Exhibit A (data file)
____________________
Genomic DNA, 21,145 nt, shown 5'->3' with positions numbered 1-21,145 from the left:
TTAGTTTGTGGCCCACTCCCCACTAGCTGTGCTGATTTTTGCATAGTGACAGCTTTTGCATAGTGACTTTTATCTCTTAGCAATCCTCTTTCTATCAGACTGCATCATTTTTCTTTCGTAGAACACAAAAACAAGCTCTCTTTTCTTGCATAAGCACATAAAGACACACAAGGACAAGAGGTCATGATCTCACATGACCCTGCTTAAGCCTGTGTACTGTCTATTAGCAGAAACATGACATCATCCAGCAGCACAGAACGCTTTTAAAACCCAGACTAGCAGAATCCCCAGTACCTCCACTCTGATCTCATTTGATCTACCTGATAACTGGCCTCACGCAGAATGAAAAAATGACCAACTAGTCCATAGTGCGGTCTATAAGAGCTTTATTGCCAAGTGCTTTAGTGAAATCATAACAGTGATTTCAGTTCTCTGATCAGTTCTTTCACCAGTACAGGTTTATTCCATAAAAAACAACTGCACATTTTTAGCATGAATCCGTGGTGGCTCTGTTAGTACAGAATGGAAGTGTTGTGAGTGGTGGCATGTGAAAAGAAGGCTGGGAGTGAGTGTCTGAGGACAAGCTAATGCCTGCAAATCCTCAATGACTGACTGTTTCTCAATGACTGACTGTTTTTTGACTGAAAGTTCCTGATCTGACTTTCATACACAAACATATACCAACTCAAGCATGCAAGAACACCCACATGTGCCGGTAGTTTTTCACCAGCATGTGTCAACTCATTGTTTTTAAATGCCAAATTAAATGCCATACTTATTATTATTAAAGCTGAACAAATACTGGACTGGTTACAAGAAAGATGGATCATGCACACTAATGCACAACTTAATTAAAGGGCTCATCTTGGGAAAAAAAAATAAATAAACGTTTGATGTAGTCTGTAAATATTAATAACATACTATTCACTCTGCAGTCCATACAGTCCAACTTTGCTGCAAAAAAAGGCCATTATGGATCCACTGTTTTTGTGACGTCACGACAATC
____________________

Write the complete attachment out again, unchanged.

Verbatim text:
Genomic DNA, 21,145 nt, shown 5'->3' with positions numbered 1-21,145 from the left:
TTAGTTTGTGGCCCACTCCCCACTAGCTGTGCTGATTTTTGCATAGTGACAGCTTTTGCATAGTGACTTTTATCTCTTAGCAATCCTCTTTCTATCAGACTGCATCATTTTTCTTTCGTAGAACACAAAAACAAGCTCTCTTTTCTTGCATAAGCACATAAAGACACACAAGGACAAGAGGTCATGATCTCACATGACCCTGCTTAAGCCTGTGTACTGTCTATTAGCAGAAACATGACATCATCCAGCAGCACAGAACGCTTTTAAAACCCAGACTAGCAGAATCCCCAGTACCTCCACTCTGATCTCATTTGATCTACCTGATAACTGGCCTCACGCAGAATGAAAAAATGACCAACTAGTCCATAGTGCGGTCTATAAGAGCTTTATTGCCAAGTGCTTTAGTGAAATCATAACAGTGATTTCAGTTCTCTGATCAGTTCTTTCACCAGTACAGGTTTATTCCATAAAAAACAACTGCACATTTTTAGCATGAATCCGTGGTGGCTCTGTTAGTACAGAATGGAAGTGTTGTGAGTGGTGGCATGTGAAAAGAAGGCTGGGAGTGAGTGTCTGAGGACAAGCTAATGCCTGCAAATCCTCAATGACTGACTGTTTCTCAATGACTGACTGTTTTTTGACTGAAAGTTCCTGATCTGACTTTCATACACAAACATATACCAACTCAAGCATGCAAGAACACCCACATGTGCCGGTAGTTTTTCACCAGCATGTGTCAACTCATTGTTTTTAAATGCCAAATTAAATGCCATACTTATTATTATTAAAGCTGAACAAATACTGGACTGGTTACAAGAAAGATGGATCATGCACACTAATGCACAACTTAATTAAAGGGCTCATCTTGGGAAAAAAAAATAAATAAACGTTTGATGTAGTCTGTAAATATTAATAACATACTATTCACTCTGCAGTCCATACAGTCCAACTTTGCTGCAAAAAAAGGCCATTATGGATCCACTGTTTTTGTGACGTCACGACAATC